You are browsing the archive for BEK.

The Round-up

November 9, 2012 in General, Links, News

 

© Bruce Eric Kaplan/The New Yorker @Procartoonists.org

Bruce Eric Kaplan, the cartoonist and TV writer who signs his distinctive New Yorker cartoons as BEK (above), tells Co.Create about how day-to-day frustrations lead to many of his best ideas. Read the interview and see a selection of BEK’s work here. (Thanks to cartoonist Mike Lynch for the link.)

British comics artist Lew Stringer alerts us to some tweaks that have been made to The Beano this week – including a new run (geddit?) for Billy Whizz by Procartoonists.org member Wilbur Dawbarn. Wilbur had previously offered a teaser on his own blog.

Political cartoonist David Trumble looks back over several cartoons he devised to comment on the various possible outcomes of the Obama/McCain US presidential election four years ago, and offers his take on this week’s Obama/Romney vote. See them all here.

Also to coincide with polling day in the States, The New Yorker offers a selection of its election cartoons.

And finally, a striking and appropriate design has been chosen for the planned Comics and Animation Museum in Hangzhou, China. Take a look.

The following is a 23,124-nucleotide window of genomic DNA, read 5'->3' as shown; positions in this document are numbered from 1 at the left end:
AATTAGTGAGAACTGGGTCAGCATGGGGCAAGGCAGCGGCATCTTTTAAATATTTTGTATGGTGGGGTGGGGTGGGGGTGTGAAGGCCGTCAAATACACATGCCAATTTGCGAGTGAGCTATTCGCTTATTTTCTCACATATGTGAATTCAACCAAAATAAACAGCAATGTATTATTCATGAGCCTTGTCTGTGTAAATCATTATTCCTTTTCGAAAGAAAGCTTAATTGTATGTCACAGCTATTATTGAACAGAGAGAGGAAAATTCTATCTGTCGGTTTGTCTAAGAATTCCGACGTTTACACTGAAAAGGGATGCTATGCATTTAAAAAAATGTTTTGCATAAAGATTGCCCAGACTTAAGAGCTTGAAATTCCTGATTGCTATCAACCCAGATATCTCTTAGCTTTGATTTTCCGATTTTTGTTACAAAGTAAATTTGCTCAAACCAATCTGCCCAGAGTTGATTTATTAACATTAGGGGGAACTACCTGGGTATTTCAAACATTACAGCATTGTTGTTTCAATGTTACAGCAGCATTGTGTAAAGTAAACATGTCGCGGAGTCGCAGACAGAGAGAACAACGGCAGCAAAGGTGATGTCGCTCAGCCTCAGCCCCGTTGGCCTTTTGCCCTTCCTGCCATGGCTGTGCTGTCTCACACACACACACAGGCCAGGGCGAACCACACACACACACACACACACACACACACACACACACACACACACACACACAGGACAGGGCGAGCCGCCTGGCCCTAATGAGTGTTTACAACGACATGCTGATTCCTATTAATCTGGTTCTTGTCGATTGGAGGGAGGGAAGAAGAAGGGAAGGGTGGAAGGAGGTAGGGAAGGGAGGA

Round-up:What the Bloghorn saw

June 3, 2011 in News

Rob Murray writes:

The Telegraph‘s Hay Festival coverage includes an interview with the paper’s own longstanding pocket cartoonist, Matt Pritchett, in which he talks about how he got started, his typical work process and the challenges of producing a daily cartoon. You can read the entire piece here.

Elsewhere, New Yorker cartoonist Bruce Eric Kaplan (BEK) has shared an excerpt from his illustrated story about a man trying to come up with the perfect graduation speech. The picture book – like most BEK cartoons – combines concise, dark writing with sparse line drawings, and can be sampled on the Huffington Post blog.

Another New Yorker contributor, the self-effacing cartoonist and illustrator Ivan Brunetti, is profiled by the Chicago Tribune here.

Meanwhile, the Wall Street Journal reports on an embarassing situation for German newspaper Die Zeit that should serve as a reminder to all topical and political cartoonists – namely, keep track of who’s in charge.